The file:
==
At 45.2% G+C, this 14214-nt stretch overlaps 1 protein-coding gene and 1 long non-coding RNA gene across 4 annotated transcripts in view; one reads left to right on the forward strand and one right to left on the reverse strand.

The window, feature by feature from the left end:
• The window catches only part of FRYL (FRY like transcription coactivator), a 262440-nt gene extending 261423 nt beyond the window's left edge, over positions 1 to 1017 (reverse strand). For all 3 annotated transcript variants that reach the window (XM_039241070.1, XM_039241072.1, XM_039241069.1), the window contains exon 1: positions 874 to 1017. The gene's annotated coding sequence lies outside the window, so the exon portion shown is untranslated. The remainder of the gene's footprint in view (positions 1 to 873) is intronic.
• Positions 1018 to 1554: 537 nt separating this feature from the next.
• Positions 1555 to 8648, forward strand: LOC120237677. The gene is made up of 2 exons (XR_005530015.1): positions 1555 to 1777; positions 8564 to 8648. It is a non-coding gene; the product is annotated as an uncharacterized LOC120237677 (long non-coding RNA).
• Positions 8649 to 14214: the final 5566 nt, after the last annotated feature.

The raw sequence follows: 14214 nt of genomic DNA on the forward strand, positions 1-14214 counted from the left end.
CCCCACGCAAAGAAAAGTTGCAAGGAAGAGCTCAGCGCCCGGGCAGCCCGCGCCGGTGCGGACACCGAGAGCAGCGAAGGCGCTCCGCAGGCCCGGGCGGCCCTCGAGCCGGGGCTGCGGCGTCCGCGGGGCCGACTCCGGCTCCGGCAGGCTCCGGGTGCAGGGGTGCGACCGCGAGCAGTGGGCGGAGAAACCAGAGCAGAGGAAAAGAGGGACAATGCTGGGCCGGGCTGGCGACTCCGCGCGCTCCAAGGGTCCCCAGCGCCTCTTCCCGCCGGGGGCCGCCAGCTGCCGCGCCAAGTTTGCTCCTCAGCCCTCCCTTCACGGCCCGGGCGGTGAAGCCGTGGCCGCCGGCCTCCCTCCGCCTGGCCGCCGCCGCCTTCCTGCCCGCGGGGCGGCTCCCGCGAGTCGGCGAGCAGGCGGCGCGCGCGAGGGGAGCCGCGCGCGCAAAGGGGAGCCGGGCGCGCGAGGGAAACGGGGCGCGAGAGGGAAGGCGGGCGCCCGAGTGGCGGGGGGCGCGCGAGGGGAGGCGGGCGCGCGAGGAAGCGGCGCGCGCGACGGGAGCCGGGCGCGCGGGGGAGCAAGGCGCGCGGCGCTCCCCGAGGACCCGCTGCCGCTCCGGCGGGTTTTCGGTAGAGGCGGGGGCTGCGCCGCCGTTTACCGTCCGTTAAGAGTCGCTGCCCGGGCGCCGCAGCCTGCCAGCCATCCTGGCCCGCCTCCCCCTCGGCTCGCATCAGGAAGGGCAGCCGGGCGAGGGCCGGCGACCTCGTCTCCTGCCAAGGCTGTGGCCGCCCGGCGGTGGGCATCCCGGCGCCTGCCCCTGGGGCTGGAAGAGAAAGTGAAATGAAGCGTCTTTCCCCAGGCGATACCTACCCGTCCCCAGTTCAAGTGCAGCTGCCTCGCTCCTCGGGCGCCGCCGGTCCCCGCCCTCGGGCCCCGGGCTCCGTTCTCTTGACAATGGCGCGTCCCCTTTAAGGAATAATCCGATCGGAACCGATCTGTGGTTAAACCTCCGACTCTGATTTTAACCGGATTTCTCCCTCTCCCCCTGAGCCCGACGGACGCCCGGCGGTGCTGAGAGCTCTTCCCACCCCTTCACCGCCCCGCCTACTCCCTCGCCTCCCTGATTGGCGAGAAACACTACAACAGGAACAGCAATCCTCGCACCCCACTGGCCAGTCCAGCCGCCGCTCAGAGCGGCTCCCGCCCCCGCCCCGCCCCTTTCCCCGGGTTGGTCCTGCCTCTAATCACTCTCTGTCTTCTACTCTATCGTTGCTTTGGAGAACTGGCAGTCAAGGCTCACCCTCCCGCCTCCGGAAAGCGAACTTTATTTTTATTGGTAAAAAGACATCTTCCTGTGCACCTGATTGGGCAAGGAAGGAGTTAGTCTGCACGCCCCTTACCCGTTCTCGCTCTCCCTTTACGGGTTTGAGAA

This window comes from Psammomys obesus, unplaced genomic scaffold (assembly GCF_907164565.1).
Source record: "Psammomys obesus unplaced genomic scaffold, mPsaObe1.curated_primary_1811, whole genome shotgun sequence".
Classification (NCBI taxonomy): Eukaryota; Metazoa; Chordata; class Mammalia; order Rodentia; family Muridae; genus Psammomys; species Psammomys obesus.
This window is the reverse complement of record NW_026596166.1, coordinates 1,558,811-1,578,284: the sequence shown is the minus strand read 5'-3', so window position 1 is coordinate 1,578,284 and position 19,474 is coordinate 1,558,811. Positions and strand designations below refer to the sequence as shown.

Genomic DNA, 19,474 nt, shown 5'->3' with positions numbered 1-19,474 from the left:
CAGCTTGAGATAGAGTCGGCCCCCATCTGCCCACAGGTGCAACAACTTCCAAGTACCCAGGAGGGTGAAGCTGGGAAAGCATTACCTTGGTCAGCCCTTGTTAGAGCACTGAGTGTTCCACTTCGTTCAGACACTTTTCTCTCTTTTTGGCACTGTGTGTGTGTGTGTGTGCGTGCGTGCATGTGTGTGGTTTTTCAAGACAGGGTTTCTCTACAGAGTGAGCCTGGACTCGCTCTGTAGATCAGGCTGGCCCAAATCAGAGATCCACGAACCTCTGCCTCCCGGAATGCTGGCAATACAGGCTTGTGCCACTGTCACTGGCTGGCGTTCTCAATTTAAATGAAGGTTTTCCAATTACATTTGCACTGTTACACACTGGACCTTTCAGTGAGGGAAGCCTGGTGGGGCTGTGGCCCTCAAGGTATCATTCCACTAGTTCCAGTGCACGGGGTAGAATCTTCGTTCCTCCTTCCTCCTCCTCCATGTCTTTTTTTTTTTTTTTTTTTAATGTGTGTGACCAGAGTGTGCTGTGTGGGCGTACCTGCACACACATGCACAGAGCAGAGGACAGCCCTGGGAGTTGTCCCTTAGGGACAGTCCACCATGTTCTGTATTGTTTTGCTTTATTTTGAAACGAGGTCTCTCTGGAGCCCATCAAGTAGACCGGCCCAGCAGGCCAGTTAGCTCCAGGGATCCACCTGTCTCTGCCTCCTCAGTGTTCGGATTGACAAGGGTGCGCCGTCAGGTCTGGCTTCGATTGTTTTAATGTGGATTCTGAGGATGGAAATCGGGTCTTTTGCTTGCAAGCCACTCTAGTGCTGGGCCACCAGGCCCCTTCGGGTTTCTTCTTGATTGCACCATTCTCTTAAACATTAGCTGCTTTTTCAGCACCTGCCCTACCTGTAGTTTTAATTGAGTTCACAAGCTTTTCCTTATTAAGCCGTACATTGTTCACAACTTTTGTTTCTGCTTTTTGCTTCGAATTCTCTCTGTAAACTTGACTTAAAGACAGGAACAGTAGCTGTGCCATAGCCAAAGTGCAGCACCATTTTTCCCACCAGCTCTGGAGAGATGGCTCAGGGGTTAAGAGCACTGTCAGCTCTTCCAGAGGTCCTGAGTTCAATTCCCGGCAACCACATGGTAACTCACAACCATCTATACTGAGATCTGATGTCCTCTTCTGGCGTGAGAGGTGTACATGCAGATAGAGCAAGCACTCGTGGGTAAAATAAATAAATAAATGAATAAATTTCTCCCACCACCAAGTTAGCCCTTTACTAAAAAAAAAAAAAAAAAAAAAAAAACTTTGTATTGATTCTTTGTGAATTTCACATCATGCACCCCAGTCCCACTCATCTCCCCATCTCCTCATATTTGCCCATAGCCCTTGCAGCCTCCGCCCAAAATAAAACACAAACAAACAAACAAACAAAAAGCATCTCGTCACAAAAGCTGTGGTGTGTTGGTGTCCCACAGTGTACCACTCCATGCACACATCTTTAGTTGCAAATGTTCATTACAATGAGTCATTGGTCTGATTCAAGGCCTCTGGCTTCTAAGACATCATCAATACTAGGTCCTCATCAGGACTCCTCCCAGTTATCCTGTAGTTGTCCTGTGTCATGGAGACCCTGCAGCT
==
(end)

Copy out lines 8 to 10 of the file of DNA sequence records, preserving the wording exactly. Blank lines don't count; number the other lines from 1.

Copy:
CCCCACGCAAAGAAAAGTTGCAAGGAAGAGCTCAGCGCCCGGGCAGCCCGCGCCGGTGCGGACACCGAGAGCAGCGAAGGCGCTCCGCAGGCCCGGGCGGCCCTCGAGCCGGGGCTGCGGCGTCCGCGGGGCCGACTCCGGCTCCGGCAGGCTCCGGGTGCAGGGGTGCGACCGCGAGCAGTGGGCGGAGAAACCAGAGCAGAGGAAAAGAGGGACAATGCTGGGCCGGGCTGGCGACTCCGCGCGCTCCAAGGGTCCCCAGCGCCTCTTCCCGCCGGGGGCCGCCAGCTGCCGCGCCAAGTTTGCTCCTCAGCCCTCCCTTCACGGCCCGGGCGGTGAAGCCGTGGCCGCCGGCCTCCCTCCGCCTGGCCGCCGCCGCCTTCCTGCCCGCGGGGCGGCTCCCGCGAGTCGGCGAGCAGGCGGCGCGCGCGAGGGGAGCCGCGCGCGCAAAGGGGAGCCGGGCGCGCGAGGGAAACGGGGCGCGAGAGGGAAGGCGGGCGCCCGAGTGGCGGGGGGCGCGCGAGGGGAGGCGGGCGCGCGAGGAAGCGGCGCGCGCGACGGGAGCCGGGCGCGCGGGGGAGCAAGGCGCGCGGCGCTCCCCGAGGACCCGCTGCCGCTCCGGCGGGTTTTCGGTAGAGGCGGGGGCTGCGCCGCCGTTTACCGTCCGTTAAGAGTCGCTGCCCGGGCGCCGCAGCCTGCCAGCCATCCTGGCCCGCCTCCCCCTCGGCTCGCATCAGGAAGGGCAGCCGGGCGAGGGCCGGCGACCTCGTCTCCTGCCAAGGCTGTGGCCGCCCGGCGGTGGGCATCCCGGCGCCTGCCCCTGGGGCTGGAAGAGAAAGTGAAATGAAGCGTCTTTCCCCAGGCGATACCTACCCGTCCCCAGTTCAAGTGCAGCTGCCTCGCTCCTCGGGCGCCGCCGGTCCCCGCCCTCGGGCCCCGGGCTCCGTTCTCTTGACAATGGCGCGTCCCCTTTAAGGAATAATCCGATCGGAACCGATCTGTGGTTAAACCTCCGACTCTGATTTTAACCGGATTTCTCCCTCTCCCCCTGAGCCCGACGGACGCCCGGCGGTGCTGAGAGCTCTTCCCACCCCTTCACCGCCCCGCCTACTCCCTCGCCTCCCTGATTGGCGAGAAACACTACAACAGGAACAGCAATCCTCGCACCCCACTGGCCAGTCCAGCCGCCGCTCAGAGCGGCTCCCGCCCCCGCCCCGCCCCTTTCCCCGGGTTGGTCCTGCCTCTAATCACTCTCTGTCTTCTACTCTATCGTTGCTTTGGAGAACTGGCAGTCAAGGCTCACCCTCCCGCCTCCGGAAAGCGAACTTTATTTTTATTGGTAAAAAGACATCTTCCTGTGCACCTGATTGGGCAAGGAAGGAGTTAGTCTGCACGCCCCTTACCCGTTCTCGCTCTCCCTTTACGGGTTTGAGAA

This window comes from Psammomys obesus, unplaced genomic scaffold (assembly GCF_907164565.1).
Source record: "Psammomys obesus unplaced genomic scaffold, mPsaObe1.curated_primary_1811, whole genome shotgun sequence".